The phantom finger has become a largely controllable phenomenon for me which makes me a blessed guy judging from some of the horror stories I've heard about phantom pains of others. The recent cold weather seemed to cause it to flair up a bit more but each time I feel it coming on, concentrating on the present fingers and moving them seems to dissipate that feeling quite quickly. It's somewhat fun to be able to turn it on and feel that sensation of pressure and tingles when I try to engage the missing digit although it seems somewhat risky to entertain it too much. Might the sensation stick and I lose the ability to turn it off? Will I lose that sensation altogether in time? It's hard to tell what would be the desirable outcome. Holding on to something that is gone has such a bittersweet and at times vastly deep impact on a person's psyche. That seems to be true of my finger but also, according to my observation, in death, lost opportunities, and even just not seeing friends for long periods of time.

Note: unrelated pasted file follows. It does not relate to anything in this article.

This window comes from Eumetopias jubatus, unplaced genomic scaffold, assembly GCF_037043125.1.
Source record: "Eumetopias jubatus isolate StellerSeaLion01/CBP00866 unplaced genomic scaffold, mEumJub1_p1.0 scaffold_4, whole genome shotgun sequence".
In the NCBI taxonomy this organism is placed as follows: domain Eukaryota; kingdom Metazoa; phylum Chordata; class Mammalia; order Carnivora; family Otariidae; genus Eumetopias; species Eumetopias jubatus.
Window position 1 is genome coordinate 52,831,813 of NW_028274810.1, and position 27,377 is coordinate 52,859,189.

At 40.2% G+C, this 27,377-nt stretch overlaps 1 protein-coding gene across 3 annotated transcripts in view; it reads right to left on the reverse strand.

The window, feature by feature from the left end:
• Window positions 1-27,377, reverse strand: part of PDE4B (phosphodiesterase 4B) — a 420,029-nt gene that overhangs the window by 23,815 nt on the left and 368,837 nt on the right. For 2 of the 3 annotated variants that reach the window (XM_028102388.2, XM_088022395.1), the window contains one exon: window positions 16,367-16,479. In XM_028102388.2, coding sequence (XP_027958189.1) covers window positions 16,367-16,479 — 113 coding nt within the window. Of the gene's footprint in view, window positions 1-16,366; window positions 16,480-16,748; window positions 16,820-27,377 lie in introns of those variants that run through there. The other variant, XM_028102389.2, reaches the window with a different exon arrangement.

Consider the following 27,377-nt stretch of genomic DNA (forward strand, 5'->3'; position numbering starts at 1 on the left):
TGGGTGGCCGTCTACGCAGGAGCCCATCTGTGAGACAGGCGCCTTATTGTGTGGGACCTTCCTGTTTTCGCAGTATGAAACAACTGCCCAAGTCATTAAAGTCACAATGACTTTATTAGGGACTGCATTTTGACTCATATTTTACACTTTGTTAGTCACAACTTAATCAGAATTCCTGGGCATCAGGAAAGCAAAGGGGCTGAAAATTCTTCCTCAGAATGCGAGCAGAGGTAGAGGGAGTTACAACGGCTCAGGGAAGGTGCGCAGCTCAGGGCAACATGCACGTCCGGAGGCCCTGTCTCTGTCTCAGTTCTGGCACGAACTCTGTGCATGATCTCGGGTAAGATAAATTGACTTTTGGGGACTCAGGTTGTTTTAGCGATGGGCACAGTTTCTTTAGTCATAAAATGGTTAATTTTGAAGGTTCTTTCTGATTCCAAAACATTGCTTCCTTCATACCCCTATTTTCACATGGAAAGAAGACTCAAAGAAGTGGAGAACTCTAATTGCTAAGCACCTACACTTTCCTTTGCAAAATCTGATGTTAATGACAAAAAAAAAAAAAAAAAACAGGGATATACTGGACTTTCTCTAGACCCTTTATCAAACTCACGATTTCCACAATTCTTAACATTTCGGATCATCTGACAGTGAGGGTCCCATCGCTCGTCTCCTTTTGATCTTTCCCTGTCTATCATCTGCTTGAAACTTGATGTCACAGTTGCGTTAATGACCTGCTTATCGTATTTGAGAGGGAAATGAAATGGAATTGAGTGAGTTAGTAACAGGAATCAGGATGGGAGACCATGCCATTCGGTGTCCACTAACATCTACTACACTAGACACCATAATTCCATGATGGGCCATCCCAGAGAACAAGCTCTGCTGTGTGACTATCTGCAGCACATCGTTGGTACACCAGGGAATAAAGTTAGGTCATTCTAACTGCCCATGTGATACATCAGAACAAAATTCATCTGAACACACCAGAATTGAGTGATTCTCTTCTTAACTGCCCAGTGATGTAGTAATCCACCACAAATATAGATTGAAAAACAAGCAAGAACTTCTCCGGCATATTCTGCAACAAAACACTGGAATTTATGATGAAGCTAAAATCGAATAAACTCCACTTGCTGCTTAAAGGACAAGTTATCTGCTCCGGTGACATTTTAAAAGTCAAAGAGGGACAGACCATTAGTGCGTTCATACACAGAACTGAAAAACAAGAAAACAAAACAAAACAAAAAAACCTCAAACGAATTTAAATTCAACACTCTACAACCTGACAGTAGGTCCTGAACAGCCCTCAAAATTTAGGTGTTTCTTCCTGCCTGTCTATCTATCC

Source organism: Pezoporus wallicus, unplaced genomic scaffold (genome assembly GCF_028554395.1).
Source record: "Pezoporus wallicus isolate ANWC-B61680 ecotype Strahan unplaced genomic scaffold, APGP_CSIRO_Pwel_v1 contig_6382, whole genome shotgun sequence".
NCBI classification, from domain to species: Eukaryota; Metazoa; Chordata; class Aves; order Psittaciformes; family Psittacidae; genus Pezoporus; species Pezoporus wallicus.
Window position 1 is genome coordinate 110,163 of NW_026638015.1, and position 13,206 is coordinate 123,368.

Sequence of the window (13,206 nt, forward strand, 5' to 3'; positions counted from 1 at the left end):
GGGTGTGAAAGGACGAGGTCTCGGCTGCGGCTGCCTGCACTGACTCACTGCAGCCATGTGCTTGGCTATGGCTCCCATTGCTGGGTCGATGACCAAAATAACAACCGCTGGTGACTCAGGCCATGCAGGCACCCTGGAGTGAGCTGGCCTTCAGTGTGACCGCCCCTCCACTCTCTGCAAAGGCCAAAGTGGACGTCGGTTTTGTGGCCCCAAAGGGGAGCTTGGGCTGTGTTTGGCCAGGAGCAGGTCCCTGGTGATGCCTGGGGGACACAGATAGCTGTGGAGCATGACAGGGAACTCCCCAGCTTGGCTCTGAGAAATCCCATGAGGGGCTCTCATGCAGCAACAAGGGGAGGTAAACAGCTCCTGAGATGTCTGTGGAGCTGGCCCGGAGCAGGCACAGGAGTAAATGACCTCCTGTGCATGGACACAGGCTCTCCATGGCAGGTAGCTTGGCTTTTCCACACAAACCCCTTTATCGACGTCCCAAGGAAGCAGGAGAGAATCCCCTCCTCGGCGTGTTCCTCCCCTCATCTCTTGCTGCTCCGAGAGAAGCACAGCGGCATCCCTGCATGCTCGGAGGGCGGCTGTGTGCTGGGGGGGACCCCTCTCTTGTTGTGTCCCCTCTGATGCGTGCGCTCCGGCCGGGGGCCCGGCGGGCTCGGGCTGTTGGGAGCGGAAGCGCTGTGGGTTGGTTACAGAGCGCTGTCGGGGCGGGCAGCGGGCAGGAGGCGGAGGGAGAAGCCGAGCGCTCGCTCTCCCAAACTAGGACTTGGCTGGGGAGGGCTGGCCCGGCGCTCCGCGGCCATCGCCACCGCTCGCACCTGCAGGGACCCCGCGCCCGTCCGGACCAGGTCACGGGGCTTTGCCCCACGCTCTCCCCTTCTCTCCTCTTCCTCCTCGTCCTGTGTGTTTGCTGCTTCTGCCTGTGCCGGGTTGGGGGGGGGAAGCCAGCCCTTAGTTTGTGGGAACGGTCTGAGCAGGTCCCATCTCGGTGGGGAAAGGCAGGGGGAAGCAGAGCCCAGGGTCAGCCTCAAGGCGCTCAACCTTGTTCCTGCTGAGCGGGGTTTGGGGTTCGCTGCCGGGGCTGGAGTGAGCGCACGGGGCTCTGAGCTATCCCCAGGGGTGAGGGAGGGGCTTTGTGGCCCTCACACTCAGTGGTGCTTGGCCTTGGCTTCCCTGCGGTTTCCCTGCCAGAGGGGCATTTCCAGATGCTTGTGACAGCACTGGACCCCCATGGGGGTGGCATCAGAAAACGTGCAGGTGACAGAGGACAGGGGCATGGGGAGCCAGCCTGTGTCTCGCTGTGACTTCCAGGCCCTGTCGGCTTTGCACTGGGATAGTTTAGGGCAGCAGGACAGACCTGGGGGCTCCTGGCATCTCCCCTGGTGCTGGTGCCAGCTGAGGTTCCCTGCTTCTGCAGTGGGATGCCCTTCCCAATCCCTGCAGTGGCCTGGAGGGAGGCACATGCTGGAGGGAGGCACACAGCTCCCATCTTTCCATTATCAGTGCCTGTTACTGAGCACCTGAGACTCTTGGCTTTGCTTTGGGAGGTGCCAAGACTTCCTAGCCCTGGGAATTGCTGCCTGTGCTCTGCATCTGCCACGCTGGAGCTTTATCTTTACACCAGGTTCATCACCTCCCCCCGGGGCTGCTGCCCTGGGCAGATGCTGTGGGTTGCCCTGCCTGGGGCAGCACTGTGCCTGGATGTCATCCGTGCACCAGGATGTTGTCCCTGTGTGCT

The more I've thought about this experience, the more it seems I've been prepared for it. The observations mentioned above have come from personal and second-hand experiences. Moving around and not seeing close friends for long periods of time emulates death to a degree, having some opportunities come and go, some in very distressing fashion also emulate the same emotions and similar repercussions. Having faced a number of these types of situations, a degree of numbness that formed due to the previous experiences helped buffer the blow of what could have been something that would have stung sharply. It's good to know that in the middle of the hurricane of seemingly nonsensical pain and change that God has ways to weave a silver lining that actually overcomes the cloud itself. It seems like that's always the plan.

There is a sweetness to suffering, not that I know it all that well. The stuff I have gone through provided enough of a glimpse that I think I've got a decent idea of it though. There are great times and there are tough times, there's room for it all.


All that about troubles and ups and downs reminds me of something...